Dick Johnson Is Dead is an absolute gift. On the surface, it’s a deeply personal, incredibly funny, and surreal thought experiment as director Kirsten Johnson (Cameraperson), along with her father Dick, gleefully envision all of the ways he could eventually die one day; Dick is 84 when they begin filming and well, he isn’t getting any younger. We watch Dick Johnson die over and over again throughout the documentary with fascination and hints of glee, each death complete with high levels of absurdity once we’re let in on the joke.
DIRECTOR: Kirsten Johnson
Director Kristen Johnson crafts a series of surreal yet realistic scenarios in which she kills her father before bringing him back to life. Envisioned as a way to make him live forever as he nears the end of his life, it’s something that becomes even more meaningful after he’s diagnosed with dementia.
It’s also a profoundly clear-eyed confrontation of death itself as Kirsten and Dick are really left to reckon with his impending end, one that they’ll never be able to script out no matter how many details they might know in advance. Even when the cameras aren’t rolling, death is imminent, and not in the general sense that death will come for us all one day. It’s a beautifully unique view into death itself, but amid Dick Johnson Is Dead’s unconventional filmmaking is a universal story about the joy of celebrating what you have in the here and now and the dread of having to say goodbye to a loved one. It’s the kind of living document that you wish you could for your own loved ones.
Kirsten’s approach to making her father live forever—killing him and bringing him back to life over and over again through the magic of cinema—is, at best, wildly eclectic. But it never feels exploitive because from the very first moment of Dick Johnson Is Dead, Dick is in on the game, and so are we. The cameras are rolling as Kirsten and Dick interview the stuntmen who will eventually play her father, some of whom observe and learn to imitate his walk; oftentimes, Dick hams it up for the camera and offers a dose of incredibly dark gallows humor with a smile. “You have permission to euthanize me,” Dick tells Kirsten at one point later in the documentary, laughing. “…but pass it by me before you do it.”
After each scene, whether it’s an air conditioner falling on his head, falling down a flight of stairs, getting hit by a car, or even a nail that accidentally ends up in his neck, the camera zooms out to reveal how it’s shot; we see both Dick and Kirsten observing filming (or Dick getting back up, clearly unharmed). Kirsten, throughout all of it, is both documentarian and subject, voicing her own feelings about what’s happening via a voiceover she records inside her own closet. Oftentimes, she’ll place the camera on the ground, so while you might hear a touching scene between her and her father as she tries to comfort him, you might not see it; he takes precedence over the documentary itself.
Once you learn why Kirsten is so keen on capturing her father’s very essence on film, those deaths (and their imagining of the afterlife) take on another level of poignancy. Dick has started to lose his memory recently, so he packs up his house, sells it, and moves from Seattle to New York to live with Kirsten in her cramped, one-bedroom apartment. It’s a visceral gut-punch, the kind that lands even harder if you’ve lost a parent and/or lost a loved one to dementia or Alzheimer’s. The latter can be especially crushing because it’s not just the death itself: It’s a million little deaths and stabs of guilt slowly drawn out and scattered across several months or years as everyone involved is powerless to stop it.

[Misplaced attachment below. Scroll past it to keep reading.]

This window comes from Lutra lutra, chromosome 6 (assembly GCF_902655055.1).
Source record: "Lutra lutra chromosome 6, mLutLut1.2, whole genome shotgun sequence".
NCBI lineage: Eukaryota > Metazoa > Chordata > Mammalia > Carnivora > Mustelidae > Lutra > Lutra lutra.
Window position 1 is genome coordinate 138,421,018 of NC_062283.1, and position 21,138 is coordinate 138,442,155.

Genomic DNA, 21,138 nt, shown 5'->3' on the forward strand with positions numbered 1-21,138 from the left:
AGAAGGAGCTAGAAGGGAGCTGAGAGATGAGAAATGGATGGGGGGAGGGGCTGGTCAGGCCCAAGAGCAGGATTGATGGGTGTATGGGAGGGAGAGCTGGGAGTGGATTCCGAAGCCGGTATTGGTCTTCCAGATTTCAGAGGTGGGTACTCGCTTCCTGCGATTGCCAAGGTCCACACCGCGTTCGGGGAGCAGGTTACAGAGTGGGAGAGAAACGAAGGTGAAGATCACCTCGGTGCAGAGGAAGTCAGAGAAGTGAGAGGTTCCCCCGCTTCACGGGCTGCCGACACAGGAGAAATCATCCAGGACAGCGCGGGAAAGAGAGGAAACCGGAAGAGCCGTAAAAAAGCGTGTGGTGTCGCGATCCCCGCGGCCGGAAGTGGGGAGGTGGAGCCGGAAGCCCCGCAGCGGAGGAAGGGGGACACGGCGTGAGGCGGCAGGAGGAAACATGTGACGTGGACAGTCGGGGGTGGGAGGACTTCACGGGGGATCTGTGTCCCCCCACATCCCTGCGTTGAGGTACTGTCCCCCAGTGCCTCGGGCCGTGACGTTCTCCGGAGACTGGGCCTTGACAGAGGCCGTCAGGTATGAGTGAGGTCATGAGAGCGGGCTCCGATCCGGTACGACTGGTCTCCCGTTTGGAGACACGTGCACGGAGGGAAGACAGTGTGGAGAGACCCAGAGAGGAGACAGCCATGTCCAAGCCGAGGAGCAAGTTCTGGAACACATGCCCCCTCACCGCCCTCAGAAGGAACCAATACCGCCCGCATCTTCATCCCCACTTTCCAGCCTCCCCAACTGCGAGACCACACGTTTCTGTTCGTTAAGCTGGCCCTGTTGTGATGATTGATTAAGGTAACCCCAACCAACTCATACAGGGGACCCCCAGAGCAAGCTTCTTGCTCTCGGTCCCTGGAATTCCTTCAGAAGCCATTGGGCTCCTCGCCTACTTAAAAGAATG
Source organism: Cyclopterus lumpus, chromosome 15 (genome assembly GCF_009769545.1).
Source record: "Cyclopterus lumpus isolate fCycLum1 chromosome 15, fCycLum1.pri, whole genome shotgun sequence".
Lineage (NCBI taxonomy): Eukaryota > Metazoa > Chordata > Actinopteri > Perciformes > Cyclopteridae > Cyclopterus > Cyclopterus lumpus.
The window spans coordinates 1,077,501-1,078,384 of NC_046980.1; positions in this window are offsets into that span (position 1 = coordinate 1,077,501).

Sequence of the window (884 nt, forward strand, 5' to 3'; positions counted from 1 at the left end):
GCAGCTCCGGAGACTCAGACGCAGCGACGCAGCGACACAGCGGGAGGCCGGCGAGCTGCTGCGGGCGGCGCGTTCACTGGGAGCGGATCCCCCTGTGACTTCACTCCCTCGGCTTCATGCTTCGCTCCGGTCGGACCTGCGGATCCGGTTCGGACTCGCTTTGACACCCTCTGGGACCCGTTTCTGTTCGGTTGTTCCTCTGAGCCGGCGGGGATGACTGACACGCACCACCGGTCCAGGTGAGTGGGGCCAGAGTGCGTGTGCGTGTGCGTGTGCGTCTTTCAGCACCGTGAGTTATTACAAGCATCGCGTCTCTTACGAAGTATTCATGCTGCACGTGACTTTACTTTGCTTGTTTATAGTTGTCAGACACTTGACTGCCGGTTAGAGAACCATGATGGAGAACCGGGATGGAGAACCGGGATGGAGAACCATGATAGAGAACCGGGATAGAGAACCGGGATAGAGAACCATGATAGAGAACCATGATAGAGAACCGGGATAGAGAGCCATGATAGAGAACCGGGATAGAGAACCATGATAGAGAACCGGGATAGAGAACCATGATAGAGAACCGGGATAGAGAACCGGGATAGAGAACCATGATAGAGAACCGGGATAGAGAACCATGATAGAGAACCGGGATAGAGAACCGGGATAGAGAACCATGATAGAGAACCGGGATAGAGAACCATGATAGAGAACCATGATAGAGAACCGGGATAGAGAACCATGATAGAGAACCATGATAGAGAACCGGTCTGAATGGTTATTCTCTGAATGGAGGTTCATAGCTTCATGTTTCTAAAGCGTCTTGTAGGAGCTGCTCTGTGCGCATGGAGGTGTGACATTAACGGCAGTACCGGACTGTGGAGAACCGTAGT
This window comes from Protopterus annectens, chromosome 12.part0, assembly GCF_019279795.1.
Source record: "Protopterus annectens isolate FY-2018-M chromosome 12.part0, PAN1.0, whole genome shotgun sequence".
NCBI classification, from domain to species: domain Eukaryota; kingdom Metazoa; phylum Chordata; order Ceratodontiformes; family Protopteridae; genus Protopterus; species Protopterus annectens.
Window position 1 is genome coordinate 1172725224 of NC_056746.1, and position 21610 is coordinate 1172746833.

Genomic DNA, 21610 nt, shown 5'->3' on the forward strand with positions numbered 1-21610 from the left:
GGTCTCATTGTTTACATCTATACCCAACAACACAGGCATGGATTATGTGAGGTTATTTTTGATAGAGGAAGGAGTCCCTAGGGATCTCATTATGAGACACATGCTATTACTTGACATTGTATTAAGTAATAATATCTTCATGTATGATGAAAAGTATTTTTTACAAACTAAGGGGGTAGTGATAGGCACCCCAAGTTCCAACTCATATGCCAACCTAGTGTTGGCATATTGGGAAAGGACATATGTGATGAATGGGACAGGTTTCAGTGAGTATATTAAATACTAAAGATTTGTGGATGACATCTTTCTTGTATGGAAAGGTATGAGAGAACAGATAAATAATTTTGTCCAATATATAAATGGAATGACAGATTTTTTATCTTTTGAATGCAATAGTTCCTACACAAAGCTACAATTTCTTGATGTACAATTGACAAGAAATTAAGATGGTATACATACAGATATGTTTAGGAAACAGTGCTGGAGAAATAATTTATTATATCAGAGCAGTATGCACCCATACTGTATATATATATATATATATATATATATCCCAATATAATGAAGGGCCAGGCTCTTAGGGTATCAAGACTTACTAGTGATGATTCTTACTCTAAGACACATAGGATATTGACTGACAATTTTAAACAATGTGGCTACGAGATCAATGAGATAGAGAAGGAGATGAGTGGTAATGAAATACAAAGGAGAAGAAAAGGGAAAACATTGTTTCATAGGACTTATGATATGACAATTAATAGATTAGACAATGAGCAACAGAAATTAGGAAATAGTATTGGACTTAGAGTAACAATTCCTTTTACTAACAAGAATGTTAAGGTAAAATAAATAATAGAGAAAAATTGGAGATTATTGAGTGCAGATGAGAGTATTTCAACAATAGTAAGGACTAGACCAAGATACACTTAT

Dick and Kirsten both view his dementia diagnosis with a certain amount of clarity. Dick spent most of his life working as a psychiatrist, so he knows how the mind works, but he also lost his wife to the same disease that will take him one day. He and Kirsten have both already witnessed what will eventually happen to him. To be sure, there is a sort of melancholy undertone underlying every subsequent death scene that plays out once the stakes are relayed; just about everyone is grieving well before he dies. And there is also a subtle tonal shift as Dick’s disease gets progressively worse and he wakes up in the middle of the night, thinking he has a patient to attend to.
Dick’s guilt, insecurities, and fears are laid bare, but because of the love and care he and his daughter have for each other that’s so wonderfully depicted on-screen, it never feels like it’s going too far, though Kirsten admits that the line does get blurry. When the disease advances, Kirsten thrusts us into Dick’s mindset as she tries to capture how he’s feeling after he has a bad reaction to an experience he faced.
They imagine what will happen afterward from a funeral—the grief tangible on the faces of his loved ones—and create their own technicolor dreamscape of what heaven will look like complete with a light blue background, sparkly confetti, and dancers wearing giant paper faces of his wife; Dick, who was born without toes, even gets a new pair of feet from someone dressed as Jesus. It’s a lovely sort of rendering, one that’s partially influenced by his own religious upbringing as a Seventh Day Adventist. But it also doesn’t shy away from its own grim reality, either.
Throughout it, there’s an air of acceptance to what Dick and Kirsten cannot change, but that doesn’t stop them from pushing the bounds of what they can play around with or envision. Dick Johnson is going to die one day, but he’ll also live forever; Dick Johnson Is Dead made sure of that.
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